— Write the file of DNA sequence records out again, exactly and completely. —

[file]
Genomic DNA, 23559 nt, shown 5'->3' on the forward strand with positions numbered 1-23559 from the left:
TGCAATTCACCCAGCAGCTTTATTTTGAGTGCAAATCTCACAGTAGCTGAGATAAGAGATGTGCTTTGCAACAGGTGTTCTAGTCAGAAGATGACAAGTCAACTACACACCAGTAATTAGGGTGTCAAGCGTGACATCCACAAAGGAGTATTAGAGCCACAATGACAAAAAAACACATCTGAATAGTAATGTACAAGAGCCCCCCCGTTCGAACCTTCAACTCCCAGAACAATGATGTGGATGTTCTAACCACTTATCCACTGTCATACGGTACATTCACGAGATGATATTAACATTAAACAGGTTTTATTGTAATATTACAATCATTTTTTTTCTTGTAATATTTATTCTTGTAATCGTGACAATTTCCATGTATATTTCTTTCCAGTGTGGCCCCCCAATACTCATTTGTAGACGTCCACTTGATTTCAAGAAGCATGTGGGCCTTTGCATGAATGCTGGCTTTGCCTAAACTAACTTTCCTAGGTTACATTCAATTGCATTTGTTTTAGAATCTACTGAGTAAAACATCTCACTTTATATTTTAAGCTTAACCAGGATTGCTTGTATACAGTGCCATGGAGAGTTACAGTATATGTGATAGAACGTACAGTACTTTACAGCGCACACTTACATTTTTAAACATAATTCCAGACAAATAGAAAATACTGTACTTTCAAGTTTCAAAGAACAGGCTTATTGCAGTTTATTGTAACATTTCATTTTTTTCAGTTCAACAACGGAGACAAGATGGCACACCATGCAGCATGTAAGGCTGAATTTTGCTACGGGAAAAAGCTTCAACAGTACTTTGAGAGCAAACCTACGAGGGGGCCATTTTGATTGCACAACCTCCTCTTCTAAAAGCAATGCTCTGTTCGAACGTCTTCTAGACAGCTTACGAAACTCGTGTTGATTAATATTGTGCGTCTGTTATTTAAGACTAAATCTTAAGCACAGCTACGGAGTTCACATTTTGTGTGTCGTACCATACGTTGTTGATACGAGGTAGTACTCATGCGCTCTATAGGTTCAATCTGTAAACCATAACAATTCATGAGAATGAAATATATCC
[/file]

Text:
Genomic DNA, 23559 nt, shown 5'->3' on the forward strand with positions numbered 1-23559 from the left:
TGCAATTCACCCAGCAGCTTTATTTTGAGTGCAAATCTCACAGTAGCTGAGATAAGAGATGTGCTTTGCAACAGGTGTTCTAGTCAGAAGATGACAAGTCAACTACACACCAGTAATTAGGGTGTCAAGCGTGACATCCACAAAGGAGTATTAGAGCCACAATGACAAAAAAACACATCTGAATAGTAATGTACAAGAGCCCCCCCGTTCGAACCTTCAACTCCCAGAACAATGATGTGGATGTTCTAACCACTTATCCACTGTCATACGGTACATTCACGAGATGATATTAACATTAAACAGGTTTTATTGTAATATTACAATCATTTTTTTTCTTGTAATATTTATTCTTGTAATCGTGACAATTTCCATGTATATTTCTTTCCAGTGTGGCCCCCCAATACTCATTTGTAGACGTCCACTTGATTTCAAGAAGCATGTGGGCCTTTGCATGAATGCTGGCTTTGCCTAAACTAACTTTCCTAGGTTACATTCAATTGCATTTGTTTTAGAATCTACTGAGTAAAACATCTCACTTTATATTTTAAGCTTAACCAGGATTGCTTGTATACAGTGCCATGGAGAGTTACAGTATATGTGATAGAACGTACAGTACTTTACAGCGCACACTTACATTTTTAAACATAATTCCAGACAAATAGAAAATACTGTACTTTCAAGTTTCAAAGAACAGGCTTATTGCAGTTTATTGTAACATTTCATTTTTTTCAGTTCAACAACGGAGACAAGATGGCACACCATGCAGCATGTAAGGCTGAATTTTGCTACGGGAAAAAGCTTCAACAGTACTTTGAGAGCAAACCTACGAGGGGGCCATTTTGATTGCACAACCTCCTCTTCTAAAAGCAATGCTCTGTTCGAACGTCTTCTAGACAGCTTACGAAACTCGTGTTGATTAATATTGTGCGTCTGTTATTTAAGACTAAATCTTAAGCACAGCTACGGAGTTCACATTTTGTGTGTCGTACCATACGTTGTTGATACGAGGTAGTACTCATGCGCTCTATAGGTTCAATCTGTAAACCATAACAATTCATGAGAATGAAATATATCC